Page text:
But you observe that the principle on which my selection is made, is to give adequate, and not disproportionate illustration to each of the theses enumerated in my introduction, as at present sketched.
Austin Dobson's Selections from Steele (Clarendon Press) prefaced by his careful "Life.
Yet there remained so many good names that Chandos and Felton, to whom the selection had been referred, had many an earnest consultation, in which every feat of arms and failure or success of each candidate was weighed and balanced against the rival claims of his companions.
Smiling, blushing, limpid eyed, Anne tripped back and gave a quaint, funny little selection that captivated her audience still further.
The climax of the whole selection came in the line,
This fundamental subject of Natural Selection will be treated at some length in the fourth chapter; and we shall then see how Natural Selection almost inevitably causes much Extinction of the less improved forms of life and induces what I have called Divergence of Character.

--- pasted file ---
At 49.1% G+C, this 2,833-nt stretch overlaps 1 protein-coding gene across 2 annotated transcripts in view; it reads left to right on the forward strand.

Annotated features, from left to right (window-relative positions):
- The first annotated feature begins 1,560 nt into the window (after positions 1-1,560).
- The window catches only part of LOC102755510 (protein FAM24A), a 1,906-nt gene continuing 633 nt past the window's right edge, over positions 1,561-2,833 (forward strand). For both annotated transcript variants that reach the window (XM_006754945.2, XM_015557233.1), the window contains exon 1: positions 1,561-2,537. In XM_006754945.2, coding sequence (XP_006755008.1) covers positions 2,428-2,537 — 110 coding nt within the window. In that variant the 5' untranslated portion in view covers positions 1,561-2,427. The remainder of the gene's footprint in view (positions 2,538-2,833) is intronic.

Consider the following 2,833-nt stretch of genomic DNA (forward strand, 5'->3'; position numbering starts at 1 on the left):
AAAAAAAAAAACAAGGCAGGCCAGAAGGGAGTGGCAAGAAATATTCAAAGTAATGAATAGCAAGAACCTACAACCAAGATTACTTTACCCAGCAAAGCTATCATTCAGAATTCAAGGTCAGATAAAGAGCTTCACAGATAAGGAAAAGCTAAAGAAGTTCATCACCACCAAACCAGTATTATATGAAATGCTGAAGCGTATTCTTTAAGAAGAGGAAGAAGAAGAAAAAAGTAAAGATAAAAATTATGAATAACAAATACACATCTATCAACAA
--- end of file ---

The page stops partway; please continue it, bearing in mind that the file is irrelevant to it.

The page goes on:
I have written the present volume because I have found no other that, to my mind, combines satisfactory accomplishment of these ends with a selection of authors sufficiently limited for clearness and with adequate accuracy and fulness of details, biographical and other.
And that's not all--twenty years ago he would have found in that literature traces of conflict with authorities, with the creeds of the ages; he would have perceived from this conflict that there was something else; but now he comes at once upon a literature in which the old creeds do not even furnish matter for discussion, but it is stated baldly that there is nothing else--evolution, natural selection, struggle for existence--and that's all.
At this point the conversation was interrupted by the arrival of a gentleman in orange-coloured plush, accompanied by another selection in purple cloth, with a great extent of stocking.
My Cabinet Selections were all made before our former interview, but you have supplied a noble instance of patriotism in subordinating your personal preferences to the general good.
And in learning to read poetry it is at first well to use selections chosen for us by those wiser than ourselves.